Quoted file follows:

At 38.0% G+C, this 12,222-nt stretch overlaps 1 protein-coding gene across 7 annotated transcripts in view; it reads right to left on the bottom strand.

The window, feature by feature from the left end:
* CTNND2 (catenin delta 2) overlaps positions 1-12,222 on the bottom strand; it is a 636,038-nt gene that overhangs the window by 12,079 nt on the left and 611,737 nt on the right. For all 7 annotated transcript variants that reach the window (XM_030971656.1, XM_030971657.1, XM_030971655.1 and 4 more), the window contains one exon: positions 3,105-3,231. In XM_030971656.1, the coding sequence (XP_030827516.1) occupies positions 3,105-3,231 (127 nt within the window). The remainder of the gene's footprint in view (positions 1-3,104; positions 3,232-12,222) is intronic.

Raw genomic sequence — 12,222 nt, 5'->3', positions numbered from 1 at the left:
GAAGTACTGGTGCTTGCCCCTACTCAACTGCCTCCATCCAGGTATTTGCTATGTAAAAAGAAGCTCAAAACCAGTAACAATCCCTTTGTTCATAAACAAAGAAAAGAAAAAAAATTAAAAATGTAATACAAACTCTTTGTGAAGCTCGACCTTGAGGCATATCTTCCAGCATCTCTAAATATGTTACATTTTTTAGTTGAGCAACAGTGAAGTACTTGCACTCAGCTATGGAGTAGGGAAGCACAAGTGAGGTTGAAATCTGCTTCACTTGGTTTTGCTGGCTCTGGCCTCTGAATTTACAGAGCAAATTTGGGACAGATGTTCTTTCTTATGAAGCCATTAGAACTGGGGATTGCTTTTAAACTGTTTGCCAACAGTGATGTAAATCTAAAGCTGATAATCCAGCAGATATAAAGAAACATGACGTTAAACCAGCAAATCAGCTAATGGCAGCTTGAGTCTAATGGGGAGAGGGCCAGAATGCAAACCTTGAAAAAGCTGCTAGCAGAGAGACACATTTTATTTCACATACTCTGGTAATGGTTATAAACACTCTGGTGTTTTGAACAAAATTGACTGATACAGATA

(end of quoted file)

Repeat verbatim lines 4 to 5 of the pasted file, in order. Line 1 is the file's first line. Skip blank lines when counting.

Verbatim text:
Raw genomic sequence — 12,222 nt, 5'->3', positions numbered from 1 at the left:
GAAGTACTGGTGCTTGCCCCTACTCAACTGCCTCCATCCAGGTATTTGCTATGTAAAAAGAAGCTCAAAACCAGTAACAATCCCTTTGTTCATAAACAAAGAAAAGAAAAAAAATTAAAAATGTAATACAAACTCTTTGTGAAGCTCGACCTTGAGGCATATCTTCCAGCATCTCTAAATATGTTACATTTTTTAGTTGAGCAACAGTGAAGTACTTGCACTCAGCTATGGAGTAGGGAAGCACAAGTGAGGTTGAAATCTGCTTCACTTGGTTTTGCTGGCTCTGGCCTCTGAATTTACAGAGCAAATTTGGGACAGATGTTCTTTCTTATGAAGCCATTAGAACTGGGGATTGCTTTTAAACTGTTTGCCAACAGTGATGTAAATCTAAAGCTGATAATCCAGCAGATATAAAGAAACATGACGTTAAACCAGCAAATCAGCTAATGGCAGCTTGAGTCTAATGGGGAGAGGGCCAGAATGCAAACCTTGAAAAAGCTGCTAGCAGAGAGACACATTTTATTTCACATACTCTGGTAATGGTTATAAACACTCTGGTGTTTTGAACAAAATTGACTGATACAGATA